Keywords: career choices; career outcomes; Higher education; means-tested support; tuition fees
    JEL: I22 I23 I29 J30
    Date: 2017–10
  27. By: Friedrich Schneider
    Abstract: In this paper, first, the MIMIC estimation method is described and criticized and due to a double counting problem a correction is suggested. Second, the measurement methods used for National Accounts Statistics – the discrepancy method and two new micro survey methods – are described and a third, a micro method, using a combination of company manager surveys and their knowledge to calibrate the size of the shadow economy in firms, is presented, too. Third, a detailed comparison of the four micro estimation methods with the MIMIC and the corrected MIMIC method are presented. One major result is that the corrected MIMIC method, especially, comes quite close to various types of lately developed micro survey methods.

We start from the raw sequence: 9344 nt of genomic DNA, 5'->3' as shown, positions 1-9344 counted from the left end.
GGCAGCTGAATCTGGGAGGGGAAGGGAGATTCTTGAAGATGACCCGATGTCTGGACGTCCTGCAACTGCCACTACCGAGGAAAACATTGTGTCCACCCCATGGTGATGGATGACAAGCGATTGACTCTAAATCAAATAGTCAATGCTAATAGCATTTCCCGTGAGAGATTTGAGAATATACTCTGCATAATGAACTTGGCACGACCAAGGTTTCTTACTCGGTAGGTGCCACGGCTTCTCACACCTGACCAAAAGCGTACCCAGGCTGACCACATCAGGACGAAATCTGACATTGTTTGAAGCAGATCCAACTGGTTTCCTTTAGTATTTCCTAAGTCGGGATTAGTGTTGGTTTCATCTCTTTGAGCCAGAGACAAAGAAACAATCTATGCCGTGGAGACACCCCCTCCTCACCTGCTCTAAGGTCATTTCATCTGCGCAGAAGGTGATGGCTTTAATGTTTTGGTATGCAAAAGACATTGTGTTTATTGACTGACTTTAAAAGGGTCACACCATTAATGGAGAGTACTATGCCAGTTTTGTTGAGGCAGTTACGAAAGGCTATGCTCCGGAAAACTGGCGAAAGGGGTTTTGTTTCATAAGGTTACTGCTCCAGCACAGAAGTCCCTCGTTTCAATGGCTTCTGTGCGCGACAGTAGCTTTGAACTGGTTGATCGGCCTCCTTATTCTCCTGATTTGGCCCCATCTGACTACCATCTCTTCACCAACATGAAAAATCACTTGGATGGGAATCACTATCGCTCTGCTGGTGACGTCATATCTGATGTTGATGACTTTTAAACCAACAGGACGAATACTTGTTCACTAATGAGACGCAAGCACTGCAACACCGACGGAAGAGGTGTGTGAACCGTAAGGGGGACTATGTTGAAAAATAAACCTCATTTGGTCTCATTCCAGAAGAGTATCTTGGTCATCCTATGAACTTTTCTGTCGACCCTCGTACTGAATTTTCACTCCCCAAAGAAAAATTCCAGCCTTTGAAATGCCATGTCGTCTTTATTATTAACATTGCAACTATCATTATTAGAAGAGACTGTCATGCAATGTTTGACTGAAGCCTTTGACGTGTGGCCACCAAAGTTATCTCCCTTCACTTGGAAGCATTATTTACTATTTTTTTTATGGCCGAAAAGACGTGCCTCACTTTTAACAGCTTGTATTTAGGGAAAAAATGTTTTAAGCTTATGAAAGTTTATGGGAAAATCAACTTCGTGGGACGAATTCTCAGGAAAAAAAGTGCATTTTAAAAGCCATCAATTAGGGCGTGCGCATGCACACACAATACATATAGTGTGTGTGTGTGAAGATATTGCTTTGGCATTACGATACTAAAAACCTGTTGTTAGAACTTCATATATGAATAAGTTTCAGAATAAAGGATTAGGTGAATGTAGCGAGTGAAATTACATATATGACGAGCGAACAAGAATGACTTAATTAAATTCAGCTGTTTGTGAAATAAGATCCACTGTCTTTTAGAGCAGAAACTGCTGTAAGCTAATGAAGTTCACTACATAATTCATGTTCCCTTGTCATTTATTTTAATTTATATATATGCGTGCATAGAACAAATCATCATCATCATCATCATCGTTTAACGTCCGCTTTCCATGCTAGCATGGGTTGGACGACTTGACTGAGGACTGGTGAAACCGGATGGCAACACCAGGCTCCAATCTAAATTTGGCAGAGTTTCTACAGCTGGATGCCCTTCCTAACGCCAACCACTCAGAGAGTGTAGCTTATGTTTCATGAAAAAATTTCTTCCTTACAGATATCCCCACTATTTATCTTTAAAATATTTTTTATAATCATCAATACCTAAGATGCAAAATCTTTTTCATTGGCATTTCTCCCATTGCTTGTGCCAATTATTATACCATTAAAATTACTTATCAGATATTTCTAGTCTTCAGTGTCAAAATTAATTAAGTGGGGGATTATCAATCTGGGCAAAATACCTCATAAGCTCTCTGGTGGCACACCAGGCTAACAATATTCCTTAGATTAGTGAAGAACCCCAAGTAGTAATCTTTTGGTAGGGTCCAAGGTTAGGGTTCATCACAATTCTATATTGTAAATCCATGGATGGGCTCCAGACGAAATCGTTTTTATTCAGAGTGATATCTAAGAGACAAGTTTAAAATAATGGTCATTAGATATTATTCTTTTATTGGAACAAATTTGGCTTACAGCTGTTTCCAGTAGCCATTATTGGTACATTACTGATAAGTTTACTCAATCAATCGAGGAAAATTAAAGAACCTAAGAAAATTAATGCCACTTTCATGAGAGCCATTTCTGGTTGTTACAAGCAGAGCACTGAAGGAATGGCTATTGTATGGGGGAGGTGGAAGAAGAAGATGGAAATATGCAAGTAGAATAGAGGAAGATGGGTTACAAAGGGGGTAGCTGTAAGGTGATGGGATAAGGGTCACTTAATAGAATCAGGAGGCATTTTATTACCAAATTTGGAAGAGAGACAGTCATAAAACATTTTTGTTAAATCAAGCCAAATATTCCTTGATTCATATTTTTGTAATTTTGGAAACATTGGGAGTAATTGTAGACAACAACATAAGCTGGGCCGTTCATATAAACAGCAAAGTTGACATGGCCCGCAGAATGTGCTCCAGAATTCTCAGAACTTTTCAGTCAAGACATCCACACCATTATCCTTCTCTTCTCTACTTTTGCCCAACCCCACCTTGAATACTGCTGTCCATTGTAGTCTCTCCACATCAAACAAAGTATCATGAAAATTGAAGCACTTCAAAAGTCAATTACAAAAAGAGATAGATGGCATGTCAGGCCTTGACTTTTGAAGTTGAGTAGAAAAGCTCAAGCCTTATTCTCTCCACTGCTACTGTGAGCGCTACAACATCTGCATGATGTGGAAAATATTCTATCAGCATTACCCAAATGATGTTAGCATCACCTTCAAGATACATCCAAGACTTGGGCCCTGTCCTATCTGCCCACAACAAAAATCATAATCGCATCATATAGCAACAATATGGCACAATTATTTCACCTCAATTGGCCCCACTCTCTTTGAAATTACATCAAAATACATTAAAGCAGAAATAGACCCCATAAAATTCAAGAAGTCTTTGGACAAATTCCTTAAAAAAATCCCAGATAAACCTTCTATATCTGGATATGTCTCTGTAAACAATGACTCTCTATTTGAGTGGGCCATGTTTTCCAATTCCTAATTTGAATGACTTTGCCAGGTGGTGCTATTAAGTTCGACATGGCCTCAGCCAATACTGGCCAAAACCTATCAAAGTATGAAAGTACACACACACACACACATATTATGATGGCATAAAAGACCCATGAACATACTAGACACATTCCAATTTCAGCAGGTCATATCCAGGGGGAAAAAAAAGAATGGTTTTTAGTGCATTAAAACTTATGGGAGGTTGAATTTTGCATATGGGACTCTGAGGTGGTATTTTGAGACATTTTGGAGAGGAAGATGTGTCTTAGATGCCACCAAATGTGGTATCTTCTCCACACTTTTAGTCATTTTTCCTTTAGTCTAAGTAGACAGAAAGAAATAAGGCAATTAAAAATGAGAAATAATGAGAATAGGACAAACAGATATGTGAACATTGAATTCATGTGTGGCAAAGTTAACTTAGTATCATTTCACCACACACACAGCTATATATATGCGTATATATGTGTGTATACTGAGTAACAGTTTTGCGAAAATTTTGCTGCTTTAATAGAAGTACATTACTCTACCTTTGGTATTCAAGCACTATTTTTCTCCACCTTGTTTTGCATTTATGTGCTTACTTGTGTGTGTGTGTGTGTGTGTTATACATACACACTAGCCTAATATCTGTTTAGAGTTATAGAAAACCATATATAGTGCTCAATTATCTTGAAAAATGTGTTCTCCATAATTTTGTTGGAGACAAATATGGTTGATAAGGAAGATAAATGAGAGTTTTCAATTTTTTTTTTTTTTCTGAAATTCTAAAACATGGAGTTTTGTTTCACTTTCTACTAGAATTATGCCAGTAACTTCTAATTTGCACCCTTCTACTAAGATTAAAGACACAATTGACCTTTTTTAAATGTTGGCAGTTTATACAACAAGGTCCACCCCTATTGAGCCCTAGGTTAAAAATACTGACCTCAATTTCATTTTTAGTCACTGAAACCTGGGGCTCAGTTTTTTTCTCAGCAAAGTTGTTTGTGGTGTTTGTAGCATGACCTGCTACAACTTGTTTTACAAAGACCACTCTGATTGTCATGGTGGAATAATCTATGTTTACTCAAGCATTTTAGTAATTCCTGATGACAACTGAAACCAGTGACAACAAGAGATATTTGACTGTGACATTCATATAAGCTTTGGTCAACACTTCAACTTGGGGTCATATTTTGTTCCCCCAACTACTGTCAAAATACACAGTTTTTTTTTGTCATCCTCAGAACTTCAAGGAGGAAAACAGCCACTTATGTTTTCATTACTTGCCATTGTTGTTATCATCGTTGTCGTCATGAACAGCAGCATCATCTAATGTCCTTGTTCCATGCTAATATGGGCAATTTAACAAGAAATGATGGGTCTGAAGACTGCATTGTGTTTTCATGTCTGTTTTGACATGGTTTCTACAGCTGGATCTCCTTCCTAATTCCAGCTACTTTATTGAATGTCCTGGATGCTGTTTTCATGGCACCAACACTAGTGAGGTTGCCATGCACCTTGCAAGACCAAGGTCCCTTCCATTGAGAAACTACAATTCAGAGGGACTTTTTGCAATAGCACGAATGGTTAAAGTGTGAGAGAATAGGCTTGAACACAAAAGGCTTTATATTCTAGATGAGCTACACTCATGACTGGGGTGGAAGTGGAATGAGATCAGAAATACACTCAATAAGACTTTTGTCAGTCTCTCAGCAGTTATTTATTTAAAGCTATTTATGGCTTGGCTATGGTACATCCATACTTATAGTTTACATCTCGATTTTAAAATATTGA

Keywords: MIMIC estimation methods, macro and adjusted, micro survey method asking company managers, micro survey method using households’ data, using the consumption-income-gap, comparison of results of size of shadow economy of European countries, shadow economies
    JEL: E26 E01 H26 H32 K42 P24 O17
    Date: 2017
  28. By: Hyll, Walter; Schneider, Lutz
    Abstract: We exploit a natural experiment related to the German re-unification to address the question whether disutility from income comparisons affects attitudes towards foreigners. We find robust evidence that East Germans expose strong negative attitudes towards foreigners, particularly from low-wage countries, if they worry about their economic status compared to better-off West Germans.
    JEL: D31 J61 N34
    Date: 2017
  29. By: Merkl, Christian (University of Erlangen-Nuremberg); Stüber, Heiko (Institute for Employment Research (IAB), Nuremberg)